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What factors influence healthcare professionals to refer children and families to paediatric psychology?

O'Connell, C; Shafran, R; Camic, PM; Bryon, M; Christie, D; (2019) What factors influence healthcare professionals to refer children and families to paediatric psychology? Clinical Child Psychology and Psychiatry 10.1177/1359104519836701. (In press). Green open access

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Abstract

OBJECTIVES: This study aimed to investigate factors influencing referral of children with physical illness to paediatric psychology. Due to high rates of mental health problems within this population, studies have shown that referral to paediatric psychology should be increased. However, few studies have examined factors shaping healthcare professionals' referral behaviour. METHODS: This study used the theory of planned behaviour to develop a questionnaire which explores factors influencing the referral of children and families to paediatric psychology. Psychometric properties of the questionnaire were examined. RESULTS: The questionnaire was found to have good reliability and validity. The main constructs of the theory of planned behaviour were useful in predicting intention to refer to paediatric psychology. Specific beliefs about referral were shown to influence intention to refer. CONCLUSION: Findings suggest that individual attitudes and beliefs can impact healthcare professionals' referral behaviour, indicating that multidisciplinary interventions and inter-professional education relating to the psychological aspects of illness are required.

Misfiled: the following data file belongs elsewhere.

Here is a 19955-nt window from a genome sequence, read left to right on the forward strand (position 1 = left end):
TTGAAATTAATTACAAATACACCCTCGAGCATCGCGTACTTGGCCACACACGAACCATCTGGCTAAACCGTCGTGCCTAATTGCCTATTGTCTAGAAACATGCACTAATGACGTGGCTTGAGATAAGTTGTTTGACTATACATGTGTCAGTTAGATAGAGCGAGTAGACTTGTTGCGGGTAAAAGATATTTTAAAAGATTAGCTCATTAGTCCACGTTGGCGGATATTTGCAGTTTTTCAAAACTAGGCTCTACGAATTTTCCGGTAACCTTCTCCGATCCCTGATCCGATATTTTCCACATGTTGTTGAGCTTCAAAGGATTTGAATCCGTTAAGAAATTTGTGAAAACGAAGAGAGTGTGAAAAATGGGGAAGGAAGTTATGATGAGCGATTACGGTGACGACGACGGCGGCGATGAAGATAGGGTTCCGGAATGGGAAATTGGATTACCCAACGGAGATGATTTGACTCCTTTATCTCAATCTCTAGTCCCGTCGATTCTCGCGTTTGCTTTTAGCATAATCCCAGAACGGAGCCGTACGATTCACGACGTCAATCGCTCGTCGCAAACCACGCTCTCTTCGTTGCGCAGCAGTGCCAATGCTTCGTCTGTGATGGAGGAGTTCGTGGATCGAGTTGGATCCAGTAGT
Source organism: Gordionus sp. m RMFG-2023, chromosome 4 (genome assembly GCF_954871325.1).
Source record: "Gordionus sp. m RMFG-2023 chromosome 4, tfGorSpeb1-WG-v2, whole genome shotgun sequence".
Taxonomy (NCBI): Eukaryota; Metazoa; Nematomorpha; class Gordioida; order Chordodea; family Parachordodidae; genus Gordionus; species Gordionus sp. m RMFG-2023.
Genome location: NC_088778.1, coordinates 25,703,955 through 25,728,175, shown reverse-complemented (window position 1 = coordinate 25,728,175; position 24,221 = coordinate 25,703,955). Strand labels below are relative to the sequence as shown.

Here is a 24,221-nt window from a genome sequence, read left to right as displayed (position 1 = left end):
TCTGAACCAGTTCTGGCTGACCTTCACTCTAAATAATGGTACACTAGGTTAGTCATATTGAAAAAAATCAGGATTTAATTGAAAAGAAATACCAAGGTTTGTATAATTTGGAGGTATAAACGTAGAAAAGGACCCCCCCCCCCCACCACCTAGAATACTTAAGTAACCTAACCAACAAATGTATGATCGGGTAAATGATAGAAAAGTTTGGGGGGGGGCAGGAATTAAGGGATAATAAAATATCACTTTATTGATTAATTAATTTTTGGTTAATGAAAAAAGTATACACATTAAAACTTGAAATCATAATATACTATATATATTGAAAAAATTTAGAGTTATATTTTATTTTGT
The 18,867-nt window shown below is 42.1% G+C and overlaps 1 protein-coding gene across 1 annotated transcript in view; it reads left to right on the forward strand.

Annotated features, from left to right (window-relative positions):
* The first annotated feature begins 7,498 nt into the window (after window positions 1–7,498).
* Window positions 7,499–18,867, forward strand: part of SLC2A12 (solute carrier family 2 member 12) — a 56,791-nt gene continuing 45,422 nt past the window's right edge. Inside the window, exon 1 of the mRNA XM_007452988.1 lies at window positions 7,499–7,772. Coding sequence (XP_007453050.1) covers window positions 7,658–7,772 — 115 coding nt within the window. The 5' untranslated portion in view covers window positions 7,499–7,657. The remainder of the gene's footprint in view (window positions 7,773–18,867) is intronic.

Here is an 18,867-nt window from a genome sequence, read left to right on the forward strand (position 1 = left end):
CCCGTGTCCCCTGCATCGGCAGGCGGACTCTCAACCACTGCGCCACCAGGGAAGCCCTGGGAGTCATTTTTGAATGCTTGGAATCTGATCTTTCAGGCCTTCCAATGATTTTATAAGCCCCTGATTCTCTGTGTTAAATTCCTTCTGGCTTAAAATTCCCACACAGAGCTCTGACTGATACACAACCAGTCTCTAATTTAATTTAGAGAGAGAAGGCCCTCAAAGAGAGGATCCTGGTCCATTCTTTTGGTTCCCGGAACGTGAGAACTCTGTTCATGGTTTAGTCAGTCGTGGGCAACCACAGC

Type: Article
Title: What factors influence healthcare professionals to refer children and families to paediatric psychology?
Location: England
Open access status: An open access version is available from UCL Discovery
DOI: 10.1177/1359104519836701
Publisher version: https://doi.org/10.1177/1359104519836701
Language: English
Additional information: This version is the author accepted manuscript. For information on re-use, please refer to the publisher’s terms and conditions.
Keywords: Paediatric psychology, children and families, health, healthcare professionals, referral behaviour, theory of planned behaviour
UCL classification: UCL
UCL > Provost and Vice Provost Offices
UCL > Provost and Vice Provost Offices > School of Life and Medical Sciences
UCL > Provost and Vice Provost Offices > School of Life and Medical Sciences > Faculty of Brain Sciences
UCL > Provost and Vice Provost Offices > School of Life and Medical Sciences > Faculty of Brain Sciences > UCL Queen Square Institute of Neurology
UCL > Provost and Vice Provost Offices > School of Life and Medical Sciences > Faculty of Population Health Sciences
UCL > Provost and Vice Provost Offices > School of Life and Medical Sciences > Faculty of Population Health Sciences > Institute of Epidemiology and Health
UCL > Provost and Vice Provost Offices > School of Life and Medical Sciences > Faculty of Population Health Sciences > Institute of Epidemiology and Health > Epidemiology and Public Health
UCL > Provost and Vice Provost Offices > School of Life and Medical Sciences > Faculty of Population Health Sciences > UCL GOS Institute of Child Health
UCL > Provost and Vice Provost Offices > School of Life and Medical Sciences > Faculty of Population Health Sciences > UCL GOS Institute of Child Health > Population, Policy and Practice Dept
URI: https://discovery.ucl.ac.uk/id/eprint/10074140
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